The concept of interconnectedness, collective, communal and community is central to the rest theories that support this work. I pose the question: can we find liberation by collectively napping, resting and disrupting grind culture? I believe we can and I have witnessed it in the quiet moments during our Collective Napping Experiences and immersive workshops. I am pondering all the ways in which our collective liberation and accountability are tied to truly shifting the culture around rest. I wrote a large integrative paper while in graduate school for a class called Care of Souls in 2016. In it, I examine the work of Howard Thurman, Dr. Martin Luther King, Jr. and James A. Vela-McConnell. I uplift my personal experiences of radical community during my father’s sudden death in 2006, while defining the ways in which these authors illuminate the potential of producing global change through a radical understanding of interconnectedness. This is an excerpt from the paper. I am meditating on the idea of Interconnectedness and Liberation as I prepare for our Resurrect Rest School programming.
The tribe surrounded me and my families every move. My mama, the new widow after 40 years of loving this man, was tended to like a newborn baby. Her eight brothers and sisters flew in from all over the country to be her witness and to lament with her. To cook her grits in the morning, to lay in the bed with her, to camp out in the basement on couches and floors. If she needed anything, it was there in one second. This is sacred community. This is the interconnectedness that is key to our liberation. When we stand in the gaps for each other and decide to be relentless in our support and witness, we can shift oppression. The beauty of this reality is that it repeats itself in many forms on our journey in life: childbirth, graduations, in protest marches, at weddings, in classrooms, with strangers on public transportation, in elevators, in courtrooms, in church pews, on war fields, on streets in gang territory, and in death. We are intimately tied to each other. We find God through each other.
Given this experience of seeing the work of interconnectedness in action, how is our interconnectedness related to our liberation as black people in an oppressive society? How can those living in the margins activate the power of mutuality for our collective healing against racism and oppression? Can an encounter with community lead us to liberation?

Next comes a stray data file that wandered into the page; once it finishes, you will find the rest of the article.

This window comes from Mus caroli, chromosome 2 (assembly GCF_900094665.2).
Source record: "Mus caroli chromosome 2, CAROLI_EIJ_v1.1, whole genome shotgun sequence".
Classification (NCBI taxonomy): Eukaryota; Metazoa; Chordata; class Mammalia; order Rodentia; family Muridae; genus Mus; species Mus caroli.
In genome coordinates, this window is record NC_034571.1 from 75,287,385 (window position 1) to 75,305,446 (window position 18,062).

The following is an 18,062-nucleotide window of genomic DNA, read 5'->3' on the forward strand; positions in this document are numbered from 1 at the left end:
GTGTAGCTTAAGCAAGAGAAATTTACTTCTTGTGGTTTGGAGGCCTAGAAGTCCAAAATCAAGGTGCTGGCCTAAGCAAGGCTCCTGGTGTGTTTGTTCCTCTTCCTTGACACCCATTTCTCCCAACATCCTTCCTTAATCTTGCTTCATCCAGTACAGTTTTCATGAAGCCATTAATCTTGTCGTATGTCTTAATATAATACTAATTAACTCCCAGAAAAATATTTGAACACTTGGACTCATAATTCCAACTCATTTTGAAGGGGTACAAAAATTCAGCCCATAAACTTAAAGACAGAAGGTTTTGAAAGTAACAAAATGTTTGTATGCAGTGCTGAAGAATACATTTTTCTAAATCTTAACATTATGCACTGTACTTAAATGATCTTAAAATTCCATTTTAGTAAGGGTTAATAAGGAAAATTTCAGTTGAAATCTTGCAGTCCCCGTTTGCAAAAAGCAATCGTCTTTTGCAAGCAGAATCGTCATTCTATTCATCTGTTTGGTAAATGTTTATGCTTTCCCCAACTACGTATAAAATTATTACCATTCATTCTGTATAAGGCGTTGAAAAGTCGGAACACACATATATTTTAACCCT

How could an interconnected and radical embrace of community serve as a form of liberation? How can we build a fortress of care and live into our role as neighbor? “It really boils down to this: That all life is interrelated. We are all caught in an inescapable network of mutuality, tied into a single garment of destiny. Whatever affects one directly, affects all indirectly. We are made to live together because of the interrelated structure of reality. This is the way our universe is structured. That is its interrelated quality. We aren’t going to have peace on earth until we recognize this basic fact of the interrelated structure of all reality(King, 254).” This is key for our understanding today as we navigate the system of racism and white supremacy in America. I believe that our very survival spiritually rests in community. We are nothing without each other.
If you are interested in digging deeper into these themes, I have added a small bibliography. As we build our Resurrect Rest School, we will have an opportunity to study the work together.
In Rest and Power – Your Faithful Nap Bishop Tricia Hersey
King, Martin Luther, Why We Can’t Wait (London: Penguin Books, 1964).
King, Martin Luther, “Letter from a Birmingham Jail.” In A Testament of Hope: The Essential Writings and Speeches of Martin Luther King Jr., edited by James Melvin Washington.
Thurman, Howard, “The Inwardness of Religion.” In The Creative Encounter, 19-55.
Vela-McConnell, Who is my Neighbor: Social Affinity in a Modern World. (New York: State University of New York Press, 1999), 1-14